The latter part of The Invention of the Jewish People details the recent history of Zionism and the Zionist entity, explaining the various contradictions that inevitably arose. One striking example is the name of the new entity itself: the historical land of Israel was largely synonymous with Samaria, and is located almost entirely on the Palestinian West Bank, whereas Jerusalem and the southern lands were ruled by the Kingdom of Judah. Sand explains that the choice for co-opting a Samaritan name for the Zionist entity had a very practical reason: in a country named Judah or Judea, all of its inhabitants would be called Judeans, which is grammatically related to the word Jew. An ethnostate that is built on racial exclusion and a promise to the “chosen people” cannot afford to be inclusive in this way, and as such the name Israel was chosen instead. A first step in a long history of institutional racism.
“Therefore (...) #Israel must still be described as an ethnocracy. Better still, call it a Jewish ethnocracy with liberal features - that is, a state whose main purpose is to serve not a civil-egalitarian demos but a biological-religious ethnos that is wholly fictitious historically, but dynamic, exclusive and discriminatory in its political manifestation. Such a state, for all its liberalism and pluralism, is committed to isolating its chosen ethnos through ideological, pedagogical and legislative means, not only from those of its own citizens who are not classified as Jews, not only from the Israeli-born children of foreign workers, but from the rest of humanity.”
It deserves mention that Shlomo Sand is not a dyed-in-the-wool anti-zionist. He maintains what he calls a practical mindset of reform stating that “I have said time and again that a child born of rape has the right to live”. He also admits that his book does not offer a clear-cut solution or blueprint to those living in the Zionist entity about what action to take. In fact, Sand confesses to having a generally pessimistic outlook on the possibilities presented to him and to the people in both occupied and besieged Palestine.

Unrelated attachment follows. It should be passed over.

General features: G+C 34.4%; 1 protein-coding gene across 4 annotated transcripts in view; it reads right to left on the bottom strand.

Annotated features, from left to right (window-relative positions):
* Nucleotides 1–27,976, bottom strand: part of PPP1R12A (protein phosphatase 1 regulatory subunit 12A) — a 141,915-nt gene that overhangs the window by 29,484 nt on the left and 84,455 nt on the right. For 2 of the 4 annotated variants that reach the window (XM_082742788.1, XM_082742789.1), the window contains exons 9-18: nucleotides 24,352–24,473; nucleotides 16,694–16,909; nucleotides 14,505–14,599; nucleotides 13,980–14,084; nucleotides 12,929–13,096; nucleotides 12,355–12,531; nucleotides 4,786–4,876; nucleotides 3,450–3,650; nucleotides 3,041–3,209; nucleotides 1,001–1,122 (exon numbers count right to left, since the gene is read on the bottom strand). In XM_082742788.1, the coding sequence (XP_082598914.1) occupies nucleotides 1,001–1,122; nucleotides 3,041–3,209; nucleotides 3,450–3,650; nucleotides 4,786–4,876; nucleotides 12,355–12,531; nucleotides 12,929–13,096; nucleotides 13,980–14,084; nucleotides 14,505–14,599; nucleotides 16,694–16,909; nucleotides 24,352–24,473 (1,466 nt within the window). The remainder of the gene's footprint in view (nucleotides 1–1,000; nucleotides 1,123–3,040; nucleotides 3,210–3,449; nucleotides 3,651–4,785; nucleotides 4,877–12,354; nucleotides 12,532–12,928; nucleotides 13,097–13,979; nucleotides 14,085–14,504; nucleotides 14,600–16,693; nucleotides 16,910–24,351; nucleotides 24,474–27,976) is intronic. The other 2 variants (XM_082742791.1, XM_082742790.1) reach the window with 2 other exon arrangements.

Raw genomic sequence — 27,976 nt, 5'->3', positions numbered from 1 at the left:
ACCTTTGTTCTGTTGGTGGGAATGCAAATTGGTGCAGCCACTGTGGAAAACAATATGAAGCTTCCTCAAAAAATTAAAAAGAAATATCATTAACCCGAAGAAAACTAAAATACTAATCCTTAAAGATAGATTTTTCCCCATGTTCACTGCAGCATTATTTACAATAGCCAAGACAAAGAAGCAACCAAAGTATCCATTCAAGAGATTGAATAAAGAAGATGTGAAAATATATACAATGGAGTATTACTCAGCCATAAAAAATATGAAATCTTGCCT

Most importantly, the book is a challenge against decades of Zionist propaganda, a call to shed the suffocating yoke of ethnic supremacy, and a rallying cry to dig into Jewish history with a desire to reveal facts rather than to confirm existing biases.
Sand presents a direct challenge to Zionist hegemony in the academic world calling out the abuse of the term antisemitism and pointing to the fact that Zionists often use the same ethic-essentialist worldviews as those who persecuted Jews in the past.
“Another historical irony: there were times in Europe when anyone who argued that all Jews belong to a nation of alien origin would have been classified at once as an anti-Semite. Nowadays, anyone who dares to suggest that the people known in the world as Jews have never been, and still are not, a people or nation is immediately denounced as a Jew-hater.”